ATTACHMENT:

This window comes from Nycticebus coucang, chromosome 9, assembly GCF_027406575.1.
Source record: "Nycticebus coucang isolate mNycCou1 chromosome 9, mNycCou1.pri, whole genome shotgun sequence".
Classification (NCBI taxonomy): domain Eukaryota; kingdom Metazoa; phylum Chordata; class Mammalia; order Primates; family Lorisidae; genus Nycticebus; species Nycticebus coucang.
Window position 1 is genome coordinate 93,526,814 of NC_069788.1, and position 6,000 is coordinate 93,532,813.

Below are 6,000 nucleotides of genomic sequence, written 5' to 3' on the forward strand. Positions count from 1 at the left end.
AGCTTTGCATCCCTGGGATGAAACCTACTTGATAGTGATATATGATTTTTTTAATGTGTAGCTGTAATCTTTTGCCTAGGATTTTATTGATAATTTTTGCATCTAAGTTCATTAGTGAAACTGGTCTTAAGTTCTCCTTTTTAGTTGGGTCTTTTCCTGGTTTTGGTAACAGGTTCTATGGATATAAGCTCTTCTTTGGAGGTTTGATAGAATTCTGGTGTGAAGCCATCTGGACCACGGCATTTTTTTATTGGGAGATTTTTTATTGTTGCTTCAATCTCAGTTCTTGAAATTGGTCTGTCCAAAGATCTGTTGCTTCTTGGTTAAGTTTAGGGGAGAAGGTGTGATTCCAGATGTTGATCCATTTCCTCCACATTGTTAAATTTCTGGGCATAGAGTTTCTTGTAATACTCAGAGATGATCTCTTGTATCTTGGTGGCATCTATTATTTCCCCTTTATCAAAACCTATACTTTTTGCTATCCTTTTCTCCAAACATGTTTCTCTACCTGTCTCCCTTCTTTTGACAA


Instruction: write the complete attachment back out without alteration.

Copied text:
This window comes from Nycticebus coucang, chromosome 9, assembly GCF_027406575.1.
Source record: "Nycticebus coucang isolate mNycCou1 chromosome 9, mNycCou1.pri, whole genome shotgun sequence".
Classification (NCBI taxonomy): domain Eukaryota; kingdom Metazoa; phylum Chordata; class Mammalia; order Primates; family Lorisidae; genus Nycticebus; species Nycticebus coucang.
Window position 1 is genome coordinate 93,526,814 of NC_069788.1, and position 6,000 is coordinate 93,532,813.

Below are 6,000 nucleotides of genomic sequence, written 5' to 3' on the forward strand. Positions count from 1 at the left end.
AGCTTTGCATCCCTGGGATGAAACCTACTTGATAGTGATATATGATTTTTTTAATGTGTAGCTGTAATCTTTTGCCTAGGATTTTATTGATAATTTTTGCATCTAAGTTCATTAGTGAAACTGGTCTTAAGTTCTCCTTTTTAGTTGGGTCTTTTCCTGGTTTTGGTAACAGGTTCTATGGATATAAGCTCTTCTTTGGAGGTTTGATAGAATTCTGGTGTGAAGCCATCTGGACCACGGCATTTTTTTATTGGGAGATTTTTTATTGTTGCTTCAATCTCAGTTCTTGAAATTGGTCTGTCCAAAGATCTGTTGCTTCTTGGTTAAGTTTAGGGGAGAAGGTGTGATTCCAGATGTTGATCCATTTCCTCCACATTGTTAAATTTCTGGGCATAGAGTTTCTTGTAATACTCAGAGATGATCTCTTGTATCTTGGTGGCATCTATTATTTCCCCTTTATCAAAACCTATACTTTTTGCTATCCTTTTCTCCAAACATGTTTCTCTACCTGTCTCCCTTCTTTTGACAA